With so many greatly exaggerated reports of the death of cinema abroad, what a pleasure to read Ross Melnick's scrupulously researched, exhaustive biography of movie-palace impresario Samuel 'Roxy' Rothafel -- a biography that doubles as a cultural history, looking to a moment when the movies were the upstarts, making vaudeville and live theatre quake in their boots.
A penetrating, exhaustive contextualized study of Roxy's crucial role in every aspect of the early film industry...highly recommended.
The Washington Post
What People are saying about this
It's about time that we are finally getting the full story of America's most daring and successful showman. On a par with Thomas Edison, D. W. Griffith, and P. T. Barnum, Samuel "Roxy" Rothafel was not only the most important impresario the film world has ever known, but he was also a leader in the realm of silent film music and the country's first major radio personality. For nearly two decades, Roxy was the most powerful man in the film industry -- yet until now we have lacked a serious treatment of his fabulous career. American Showman rights that wrong, and how! Ross Melnick's book is that rare combination of in-depth research and a great read. Finally, Roxy has received his due.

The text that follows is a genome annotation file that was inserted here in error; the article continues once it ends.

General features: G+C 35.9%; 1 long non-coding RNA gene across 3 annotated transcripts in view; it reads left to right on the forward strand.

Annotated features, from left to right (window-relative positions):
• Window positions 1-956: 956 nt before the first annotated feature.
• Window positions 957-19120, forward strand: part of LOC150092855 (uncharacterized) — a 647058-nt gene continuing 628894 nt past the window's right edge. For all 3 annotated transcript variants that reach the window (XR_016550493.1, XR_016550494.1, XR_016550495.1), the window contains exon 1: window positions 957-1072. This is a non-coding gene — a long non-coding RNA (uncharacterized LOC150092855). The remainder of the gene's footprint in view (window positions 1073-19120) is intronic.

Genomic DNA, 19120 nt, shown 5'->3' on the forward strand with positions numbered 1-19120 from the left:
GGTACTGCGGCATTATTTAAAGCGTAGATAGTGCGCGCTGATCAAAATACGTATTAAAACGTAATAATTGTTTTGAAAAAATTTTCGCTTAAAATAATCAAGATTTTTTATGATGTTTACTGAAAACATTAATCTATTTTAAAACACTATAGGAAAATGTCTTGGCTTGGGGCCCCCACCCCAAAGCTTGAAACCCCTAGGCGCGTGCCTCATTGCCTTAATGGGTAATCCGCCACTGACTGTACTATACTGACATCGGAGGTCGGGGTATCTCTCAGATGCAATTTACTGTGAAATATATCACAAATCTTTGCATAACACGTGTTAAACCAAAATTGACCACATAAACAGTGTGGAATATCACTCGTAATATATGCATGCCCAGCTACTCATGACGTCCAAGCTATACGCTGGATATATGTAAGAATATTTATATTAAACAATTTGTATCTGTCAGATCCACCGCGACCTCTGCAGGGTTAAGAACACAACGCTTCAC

Rick Altman, University of Iowa, author of Silent Film Sound
American Showman is at the cutting edge of contemporary film studies. It is to this book that future generations of film scholars engaged in cultural history will turn.
John Belton, Rutgers University, author of American Cinema/American Culture